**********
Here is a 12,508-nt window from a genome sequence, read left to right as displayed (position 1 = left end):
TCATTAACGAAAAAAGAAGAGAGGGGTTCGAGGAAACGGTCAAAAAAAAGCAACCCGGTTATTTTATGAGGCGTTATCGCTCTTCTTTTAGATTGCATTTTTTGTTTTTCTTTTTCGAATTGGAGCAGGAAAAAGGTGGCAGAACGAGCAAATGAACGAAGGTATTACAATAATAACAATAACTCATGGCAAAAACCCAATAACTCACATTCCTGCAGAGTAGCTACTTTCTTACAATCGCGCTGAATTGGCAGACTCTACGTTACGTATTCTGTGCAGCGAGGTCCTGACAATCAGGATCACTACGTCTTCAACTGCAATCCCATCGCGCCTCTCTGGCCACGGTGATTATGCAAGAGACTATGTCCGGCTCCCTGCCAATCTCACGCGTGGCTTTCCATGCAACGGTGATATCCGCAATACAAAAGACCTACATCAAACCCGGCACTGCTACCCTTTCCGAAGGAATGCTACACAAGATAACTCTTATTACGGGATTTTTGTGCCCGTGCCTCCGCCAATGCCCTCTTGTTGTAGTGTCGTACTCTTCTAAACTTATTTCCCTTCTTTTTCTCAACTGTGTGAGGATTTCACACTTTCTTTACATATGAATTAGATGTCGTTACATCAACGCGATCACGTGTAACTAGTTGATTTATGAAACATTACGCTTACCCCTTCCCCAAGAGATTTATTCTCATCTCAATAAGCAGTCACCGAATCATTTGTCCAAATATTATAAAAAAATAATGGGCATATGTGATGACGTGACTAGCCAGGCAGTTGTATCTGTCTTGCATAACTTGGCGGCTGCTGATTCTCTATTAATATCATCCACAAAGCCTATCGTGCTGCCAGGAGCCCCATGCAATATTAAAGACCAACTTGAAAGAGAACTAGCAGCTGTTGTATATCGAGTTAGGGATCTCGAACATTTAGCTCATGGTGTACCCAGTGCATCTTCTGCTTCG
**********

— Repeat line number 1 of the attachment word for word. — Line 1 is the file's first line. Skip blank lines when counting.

Here is a 12,508-nt window from a genome sequence, read left to right as displayed (position 1 = left end):